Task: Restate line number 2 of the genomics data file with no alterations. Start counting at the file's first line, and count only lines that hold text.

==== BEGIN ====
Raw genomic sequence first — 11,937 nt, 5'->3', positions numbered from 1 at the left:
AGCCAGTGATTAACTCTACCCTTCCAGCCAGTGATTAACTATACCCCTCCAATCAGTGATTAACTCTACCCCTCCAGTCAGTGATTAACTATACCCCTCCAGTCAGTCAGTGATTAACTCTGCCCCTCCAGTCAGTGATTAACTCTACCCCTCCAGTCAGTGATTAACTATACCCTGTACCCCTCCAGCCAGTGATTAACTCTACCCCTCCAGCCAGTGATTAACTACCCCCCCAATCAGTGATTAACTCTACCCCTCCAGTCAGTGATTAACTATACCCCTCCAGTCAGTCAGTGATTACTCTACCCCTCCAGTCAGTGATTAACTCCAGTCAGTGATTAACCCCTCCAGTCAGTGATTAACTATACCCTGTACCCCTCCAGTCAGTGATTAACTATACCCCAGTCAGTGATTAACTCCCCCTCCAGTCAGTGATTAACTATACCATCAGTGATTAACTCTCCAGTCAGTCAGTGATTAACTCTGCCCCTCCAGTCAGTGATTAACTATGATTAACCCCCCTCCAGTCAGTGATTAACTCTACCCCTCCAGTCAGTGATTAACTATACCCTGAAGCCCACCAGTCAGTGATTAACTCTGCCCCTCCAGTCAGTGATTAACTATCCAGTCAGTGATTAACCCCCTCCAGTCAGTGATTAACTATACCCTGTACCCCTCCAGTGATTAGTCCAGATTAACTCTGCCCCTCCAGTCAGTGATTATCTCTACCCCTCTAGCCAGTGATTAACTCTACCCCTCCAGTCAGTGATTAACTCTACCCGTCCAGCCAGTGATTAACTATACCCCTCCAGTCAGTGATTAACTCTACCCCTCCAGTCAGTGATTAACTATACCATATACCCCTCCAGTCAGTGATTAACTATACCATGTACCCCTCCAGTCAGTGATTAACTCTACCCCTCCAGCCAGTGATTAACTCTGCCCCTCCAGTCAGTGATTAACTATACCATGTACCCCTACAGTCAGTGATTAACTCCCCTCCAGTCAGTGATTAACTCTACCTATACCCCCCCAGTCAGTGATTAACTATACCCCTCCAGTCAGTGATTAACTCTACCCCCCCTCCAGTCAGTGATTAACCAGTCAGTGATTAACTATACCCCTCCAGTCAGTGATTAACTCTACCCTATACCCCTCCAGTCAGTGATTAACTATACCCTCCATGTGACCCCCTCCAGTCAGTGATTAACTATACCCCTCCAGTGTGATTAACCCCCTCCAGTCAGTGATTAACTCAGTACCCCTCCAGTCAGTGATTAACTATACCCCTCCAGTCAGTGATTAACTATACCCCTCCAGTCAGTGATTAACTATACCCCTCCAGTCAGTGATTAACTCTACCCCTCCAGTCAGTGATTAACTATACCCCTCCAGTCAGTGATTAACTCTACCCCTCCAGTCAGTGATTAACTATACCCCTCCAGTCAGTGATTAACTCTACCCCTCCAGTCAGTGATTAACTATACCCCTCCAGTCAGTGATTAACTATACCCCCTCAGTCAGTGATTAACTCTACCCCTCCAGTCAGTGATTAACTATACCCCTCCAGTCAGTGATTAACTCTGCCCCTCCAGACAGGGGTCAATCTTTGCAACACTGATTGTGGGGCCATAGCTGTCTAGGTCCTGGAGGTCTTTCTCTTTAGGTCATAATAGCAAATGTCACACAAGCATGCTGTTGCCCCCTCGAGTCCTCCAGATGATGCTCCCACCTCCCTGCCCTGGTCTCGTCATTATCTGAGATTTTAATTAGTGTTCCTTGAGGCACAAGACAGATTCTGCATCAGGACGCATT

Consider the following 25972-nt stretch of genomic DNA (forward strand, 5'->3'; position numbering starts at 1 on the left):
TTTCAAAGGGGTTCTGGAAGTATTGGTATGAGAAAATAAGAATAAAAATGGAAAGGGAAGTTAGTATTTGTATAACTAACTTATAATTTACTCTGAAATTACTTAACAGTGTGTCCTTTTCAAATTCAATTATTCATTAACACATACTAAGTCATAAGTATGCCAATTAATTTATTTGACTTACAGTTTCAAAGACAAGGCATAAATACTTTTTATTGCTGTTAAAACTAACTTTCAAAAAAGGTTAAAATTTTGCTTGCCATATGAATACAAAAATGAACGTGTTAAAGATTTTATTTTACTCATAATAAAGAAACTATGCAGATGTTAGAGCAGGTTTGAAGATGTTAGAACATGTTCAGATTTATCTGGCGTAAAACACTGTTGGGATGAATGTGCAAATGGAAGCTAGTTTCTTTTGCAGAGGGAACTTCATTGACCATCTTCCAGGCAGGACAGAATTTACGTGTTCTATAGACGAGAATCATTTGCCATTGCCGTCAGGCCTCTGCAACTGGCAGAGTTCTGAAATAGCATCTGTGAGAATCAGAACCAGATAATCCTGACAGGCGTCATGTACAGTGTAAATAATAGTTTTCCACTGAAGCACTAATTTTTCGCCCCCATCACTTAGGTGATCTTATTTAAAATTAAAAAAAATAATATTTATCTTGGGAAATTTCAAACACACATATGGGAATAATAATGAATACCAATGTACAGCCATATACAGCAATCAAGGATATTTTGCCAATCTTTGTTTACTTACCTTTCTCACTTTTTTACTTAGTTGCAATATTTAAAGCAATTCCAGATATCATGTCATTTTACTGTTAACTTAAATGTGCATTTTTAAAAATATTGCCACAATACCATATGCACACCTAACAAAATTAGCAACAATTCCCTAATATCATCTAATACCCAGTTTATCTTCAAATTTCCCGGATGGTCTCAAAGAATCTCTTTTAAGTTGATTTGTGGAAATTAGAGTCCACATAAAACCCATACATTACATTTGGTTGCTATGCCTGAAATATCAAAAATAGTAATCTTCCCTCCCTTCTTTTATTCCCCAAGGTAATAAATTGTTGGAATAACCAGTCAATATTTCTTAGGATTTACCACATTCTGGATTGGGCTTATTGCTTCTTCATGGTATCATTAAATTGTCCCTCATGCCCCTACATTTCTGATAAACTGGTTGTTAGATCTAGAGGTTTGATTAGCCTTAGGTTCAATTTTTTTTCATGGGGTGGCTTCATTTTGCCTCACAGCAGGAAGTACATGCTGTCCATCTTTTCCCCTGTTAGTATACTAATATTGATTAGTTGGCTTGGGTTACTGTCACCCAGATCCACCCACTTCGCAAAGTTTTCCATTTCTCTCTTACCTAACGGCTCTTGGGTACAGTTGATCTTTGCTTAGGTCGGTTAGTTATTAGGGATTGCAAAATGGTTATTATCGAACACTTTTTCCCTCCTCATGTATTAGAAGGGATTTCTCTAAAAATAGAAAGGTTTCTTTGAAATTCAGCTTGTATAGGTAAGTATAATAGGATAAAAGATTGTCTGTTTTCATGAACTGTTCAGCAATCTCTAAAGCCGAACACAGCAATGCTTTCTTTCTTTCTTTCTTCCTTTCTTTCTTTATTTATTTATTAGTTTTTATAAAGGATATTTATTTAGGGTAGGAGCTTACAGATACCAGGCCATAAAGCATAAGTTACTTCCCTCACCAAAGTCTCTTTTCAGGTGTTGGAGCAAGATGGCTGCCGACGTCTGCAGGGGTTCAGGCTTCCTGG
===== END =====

AGCCAGTGATTAACTCTACCCTTCCAGCCAGTGATTAACTATACCCCTCCAATCAGTGATTAACTCTACCCCTCCAGTCAGTGATTAACTATACCCCTCCAGTCAGTCAGTGATTAACTCTGCCCCTCCAGTCAGTGATTAACTCTACCCCTCCAGTCAGTGATTAACTATACCCTGTACCCCTCCAGCCAGTGATTAACTCTACCCCTCCAGCCAGTGATTAACTACCCCCCCAATCAGTGATTAACTCTACCCCTCCAGTCAGTGATTAACTATACCCCTCCAGTCAGTCAGTGATTACTCTACCCCTCCAGTCAGTGATTAACTCCAGTCAGTGATTAACCCCTCCAGTCAGTGATTAACTATACCCTGTACCCCTCCAGTCAGTGATTAACTATACCCCAGTCAGTGATTAACTCCCCCTCCAGTCAGTGATTAACTATACCATCAGTGATTAACTCTCCAGTCAGTCAGTGATTAACTCTGCCCCTCCAGTCAGTGATTAACTATGATTAACCCCCCTCCAGTCAGTGATTAACTCTACCCCTCCAGTCAGTGATTAACTATACCCTGAAGCCCACCAGTCAGTGATTAACTCTGCCCCTCCAGTCAGTGATTAACTATCCAGTCAGTGATTAACCCCCTCCAGTCAGTGATTAACTATACCCTGTACCCCTCCAGTGATTAGTCCAGATTAACTCTGCCCCTCCAGTCAGTGATTATCTCTACCCCTCTAGCCAGTGATTAACTCTACCCCTCCAGTCAGTGATTAACTCTACCCGTCCAGCCAGTGATTAACTATACCCCTCCAGTCAGTGATTAACTCTACCCCTCCAGTCAGTGATTAACTATACCATATACCCCTCCAGTCAGTGATTAACTATACCATGTACCCCTCCAGTCAGTGATTAACTCTACCCCTCCAGCCAGTGATTAACTCTGCCCCTCCAGTCAGTGATTAACTATACCATGTACCCCTACAGTCAGTGATTAACTCCCCTCCAGTCAGTGATTAACTCTACCTATACCCCCCCAGTCAGTGATTAACTATACCCCTCCAGTCAGTGATTAACTCTACCCCCCCTCCAGTCAGTGATTAACCAGTCAGTGATTAACTATACCCCTCCAGTCAGTGATTAACTCTACCCTATACCCCTCCAGTCAGTGATTAACTATACCCTCCATGTGACCCCCTCCAGTCAGTGATTAACTATACCCCTCCAGTGTGATTAACCCCCTCCAGTCAGTGATTAACTCAGTACCCCTCCAGTCAGTGATTAACTATACCCCTCCAGTCAGTGATTAACTATACCCCTCCAGTCAGTGATTAACTATACCCCTCCAGTCAGTGATTAACTCTACCCCTCCAGTCAGTGATTAACTATACCCCTCCAGTCAGTGATTAACTCTACCCCTCCAGTCAGTGATTAACTATACCCCTCCAGTCAGTGATTAACTCTACCCCTCCAGTCAGTGATTAACTATACCCCTCCAGTCAGTGATTAACTATACCCCCTCAGTCAGTGATTAACTCTACCCCTCCAGTCAGTGATTAACTATACCCCTCCAGTCAGTGATTAACTCTGCCCCTCCAGACAGGGGTCAATCTTTGCAACACTGATTGTGGGGCCATAGCTGTCTAGGTCCTGGAGGTCTTTCTCTTTAGGTCATAATAGCAAATGTCACACAAGCATGCTGTTGCCCCCTCGAGTCCTCCAGATGATGCTCCCACCTCCCTGCCCTGGTCTCGTCATTATCTGAGATTTTAATTAGTGTTCCTTGAGGCACAAGACAGATTCTGCATCAGGACGCATT